Fig. 3.1 DF Of y ' = 2x  2. 
EOS
Lineal Elements
Along Any Vertical Line Are Parallel
In Example
3.1, at every point (x, y), the
slope y ' = 2x  2 depends only on x; it doesn't depend on y. At any point with
xcoordinate x_{1}, the slope is 2x_{1}  2, whatever y is, so the lineal elements along
the vertical line x = x_{1} have the
same fixed
slope of 2x_{1}  2, and
thus are parallel. The lineal elements along any vertical line are parallel. In
general, in the DF of the DE of
the form y ' = f (x), the lineal elements along any vertical line are parallel.
Solution Curves
Obtained By Shifting A Copy Of A Known One Vertically
Now refer
to Fig. 3.2. The DF is that of y ' = 2x  2 of
Example 3.1. Suppose a solution curve C_{1} that passes thru the point
(0.5, 1) is known. Let's shift a copy of C_{1} vertically up by 1.5 units and label the new curve as C_{2}. Since the lineal elements
along any vertical line are parallel, C_{2} is approximately parallel to all nearby lineal elements, as each of
them is parallel to a
lineal element vertically below it and to which C_{1} is approximately parallel. As a consequence, C_{2} is also a solution curve.
Similarly, the curve C_{3}, obtained by shifting a copy of C_{1} vertically down by 1 unit, is also a solution curve. In general, if a

Fig. 3.2 Solution Curves Obtained From A Known Solution Curve. 
solution
curve of the equation y ' = f (x) is known, then every other
solution curve can be obtained by just shifting a copy of the
known one vertically up or down.
Recall that
the general solution of y' = f (x) is the general antiderivative y = F(x) + C of f (x), where F(x) is an antiderivative
of f (x) and C is an arbitrary constant. So any 2 solution curves differ from each
other by a constant. Thus if a solution curve is
known, then every other solution curve can be obtained by just shifting a copy
of the known one vertically up or down, as also
demonstrated by DFs.
Differential
Equations Of The Form y ' = f ( y)
Example 3.2
Sketch the
DF of the DE y ' = y + 1.
Solution

Fig. 3.3 DF Of y ' = y + 1. 
EOS
Lineal Elements Along
Any Horizontal Line Are Parallel
In Example
3.2, at every point (x, y), the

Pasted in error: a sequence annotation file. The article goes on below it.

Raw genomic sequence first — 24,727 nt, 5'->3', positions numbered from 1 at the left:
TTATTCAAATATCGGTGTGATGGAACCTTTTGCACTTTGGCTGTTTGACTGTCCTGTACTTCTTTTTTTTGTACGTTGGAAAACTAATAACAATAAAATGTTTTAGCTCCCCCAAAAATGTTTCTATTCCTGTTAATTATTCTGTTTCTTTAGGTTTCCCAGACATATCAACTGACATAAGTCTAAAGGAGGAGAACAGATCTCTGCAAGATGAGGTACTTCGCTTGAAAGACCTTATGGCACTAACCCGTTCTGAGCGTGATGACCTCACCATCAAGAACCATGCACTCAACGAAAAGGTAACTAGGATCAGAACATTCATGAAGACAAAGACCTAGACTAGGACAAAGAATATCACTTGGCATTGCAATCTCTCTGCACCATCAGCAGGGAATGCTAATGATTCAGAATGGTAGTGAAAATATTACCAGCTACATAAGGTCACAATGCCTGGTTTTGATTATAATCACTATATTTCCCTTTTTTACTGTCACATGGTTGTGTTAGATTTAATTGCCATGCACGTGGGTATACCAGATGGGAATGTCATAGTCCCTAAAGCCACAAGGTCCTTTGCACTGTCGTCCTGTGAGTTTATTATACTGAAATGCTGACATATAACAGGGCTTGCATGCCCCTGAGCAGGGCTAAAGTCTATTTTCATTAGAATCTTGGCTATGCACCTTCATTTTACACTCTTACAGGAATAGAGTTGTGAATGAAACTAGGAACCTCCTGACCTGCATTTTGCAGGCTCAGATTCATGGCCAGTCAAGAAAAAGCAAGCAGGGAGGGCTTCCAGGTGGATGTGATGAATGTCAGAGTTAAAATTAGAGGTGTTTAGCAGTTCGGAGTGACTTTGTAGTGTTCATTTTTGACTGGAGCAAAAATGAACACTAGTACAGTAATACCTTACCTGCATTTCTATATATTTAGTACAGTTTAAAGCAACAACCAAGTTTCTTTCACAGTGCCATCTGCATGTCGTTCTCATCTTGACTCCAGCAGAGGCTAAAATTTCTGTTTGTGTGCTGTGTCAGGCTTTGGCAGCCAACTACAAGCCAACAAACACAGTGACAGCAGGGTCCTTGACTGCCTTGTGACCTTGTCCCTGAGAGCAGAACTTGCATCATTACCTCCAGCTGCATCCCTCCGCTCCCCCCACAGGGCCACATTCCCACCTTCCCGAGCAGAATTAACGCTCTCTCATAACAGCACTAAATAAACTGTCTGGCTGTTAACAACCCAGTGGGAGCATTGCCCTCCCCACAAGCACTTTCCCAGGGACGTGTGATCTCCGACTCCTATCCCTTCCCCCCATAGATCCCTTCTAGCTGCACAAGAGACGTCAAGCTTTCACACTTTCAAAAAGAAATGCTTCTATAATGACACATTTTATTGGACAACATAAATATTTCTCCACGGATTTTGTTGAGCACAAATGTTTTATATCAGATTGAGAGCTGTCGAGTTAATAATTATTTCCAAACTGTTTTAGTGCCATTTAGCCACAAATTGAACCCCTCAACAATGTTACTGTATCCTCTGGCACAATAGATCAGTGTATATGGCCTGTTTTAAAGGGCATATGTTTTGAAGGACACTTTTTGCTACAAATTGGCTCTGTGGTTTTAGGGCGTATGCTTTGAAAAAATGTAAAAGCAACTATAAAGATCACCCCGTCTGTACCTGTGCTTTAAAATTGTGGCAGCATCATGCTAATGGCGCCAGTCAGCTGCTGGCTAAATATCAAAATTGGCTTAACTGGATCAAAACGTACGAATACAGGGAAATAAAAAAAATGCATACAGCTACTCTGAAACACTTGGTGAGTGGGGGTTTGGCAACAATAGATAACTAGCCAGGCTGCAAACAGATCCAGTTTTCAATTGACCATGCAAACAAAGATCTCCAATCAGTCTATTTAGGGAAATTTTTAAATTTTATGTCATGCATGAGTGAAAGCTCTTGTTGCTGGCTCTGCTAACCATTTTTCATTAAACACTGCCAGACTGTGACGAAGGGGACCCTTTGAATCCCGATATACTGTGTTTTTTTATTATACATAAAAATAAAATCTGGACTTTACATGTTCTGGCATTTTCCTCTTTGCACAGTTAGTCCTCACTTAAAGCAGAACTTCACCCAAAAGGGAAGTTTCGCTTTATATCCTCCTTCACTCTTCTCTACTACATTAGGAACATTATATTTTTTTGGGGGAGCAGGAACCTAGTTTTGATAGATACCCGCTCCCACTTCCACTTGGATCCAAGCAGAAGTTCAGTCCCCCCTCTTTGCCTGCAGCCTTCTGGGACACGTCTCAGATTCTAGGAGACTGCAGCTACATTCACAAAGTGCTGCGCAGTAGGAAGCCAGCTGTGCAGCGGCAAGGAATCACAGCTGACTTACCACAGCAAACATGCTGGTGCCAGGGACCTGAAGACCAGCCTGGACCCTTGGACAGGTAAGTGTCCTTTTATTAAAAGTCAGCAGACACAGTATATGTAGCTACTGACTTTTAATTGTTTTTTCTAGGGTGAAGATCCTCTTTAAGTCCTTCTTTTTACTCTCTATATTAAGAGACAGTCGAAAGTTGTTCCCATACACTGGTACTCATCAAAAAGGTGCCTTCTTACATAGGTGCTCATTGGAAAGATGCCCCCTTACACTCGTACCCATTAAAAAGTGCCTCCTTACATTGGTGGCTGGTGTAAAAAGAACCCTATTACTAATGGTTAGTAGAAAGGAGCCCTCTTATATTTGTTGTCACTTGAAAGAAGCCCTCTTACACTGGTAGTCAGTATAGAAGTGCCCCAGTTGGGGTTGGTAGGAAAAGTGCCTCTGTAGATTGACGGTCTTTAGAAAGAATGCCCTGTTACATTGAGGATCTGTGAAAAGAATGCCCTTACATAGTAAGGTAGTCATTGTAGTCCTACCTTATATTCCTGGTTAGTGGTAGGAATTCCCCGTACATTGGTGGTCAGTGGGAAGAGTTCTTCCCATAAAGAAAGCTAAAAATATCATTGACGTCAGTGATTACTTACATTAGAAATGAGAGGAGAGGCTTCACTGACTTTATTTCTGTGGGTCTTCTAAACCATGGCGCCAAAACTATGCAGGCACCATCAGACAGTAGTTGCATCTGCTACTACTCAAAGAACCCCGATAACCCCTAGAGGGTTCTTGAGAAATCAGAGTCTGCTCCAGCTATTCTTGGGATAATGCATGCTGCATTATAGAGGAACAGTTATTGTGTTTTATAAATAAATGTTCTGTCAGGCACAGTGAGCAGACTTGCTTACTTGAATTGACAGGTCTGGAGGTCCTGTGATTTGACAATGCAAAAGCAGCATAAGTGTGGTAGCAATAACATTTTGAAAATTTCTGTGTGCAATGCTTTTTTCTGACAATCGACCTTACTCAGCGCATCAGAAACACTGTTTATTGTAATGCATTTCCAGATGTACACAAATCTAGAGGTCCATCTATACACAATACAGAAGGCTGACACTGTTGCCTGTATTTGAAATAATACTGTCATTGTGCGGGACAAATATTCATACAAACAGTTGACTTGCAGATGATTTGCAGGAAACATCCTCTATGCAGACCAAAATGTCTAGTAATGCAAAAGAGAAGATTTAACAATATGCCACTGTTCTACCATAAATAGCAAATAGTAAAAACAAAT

slope y ' = y + 1 depends only on y; it doesn't depend on x. At any point with
ycoordinate y_{1}, the slope is y_{1} + 1, whatever x is, so the lineal elements along the horizontal line y = y_{1} have the same fixed
slope of y_{1} + 1, and thus are parallel. The lineal elements along any horizontal
line are parallel. In general, in the DF of the DE
of the form y ' = f ( y), the lineal elements along any
horizontal line are parallel.
Solutions Curves
Obtained By Shifting A Copy Of A Known One Horizontally
Now refer
to Fig. 3.4. The DF is that of y ' = y + 1 of Example 3.2. Suppose a solution curve C_{1} that passes thru the point (2,
1) is known. Let's shift a copy of C_{1} horizontally left by 2.75 units and label the new curve as C_{2}. Since the lineal elements
along any horizontal line are parallel, C_{2} is approximately parallel to all nearby lineal elements, as each of
them is parallel to a
lineal element horizontally to the right of it and to which C_{1} is approximately parallel. As a
consequence, C_{2} is also
a solution
curve. Similarly, the curve C_{4}, obtained by shifting a copy of a known solution curve C_{3} that passes thru the point (1, 2)
horizontally right by 1.25 units, is also a solution curve. In general, if a
solution curve of the equation y ' = f ( y) is known, then
arbitrarily many other solutions curves can be obtained by just shifting a copy
of the known one horizontally left or right. Note
that C_{4} can't be
obtained by shifting a copy of C_{1} horizontally. Not every solution curve can be obtained by shifting a
copy of a
single known solution curve horizontally.

Fig. 3.4 Solution Curves Obtained From A Known Solution Curve. 
The Differential
Equations y ' = f (x) And y ' = f (
y)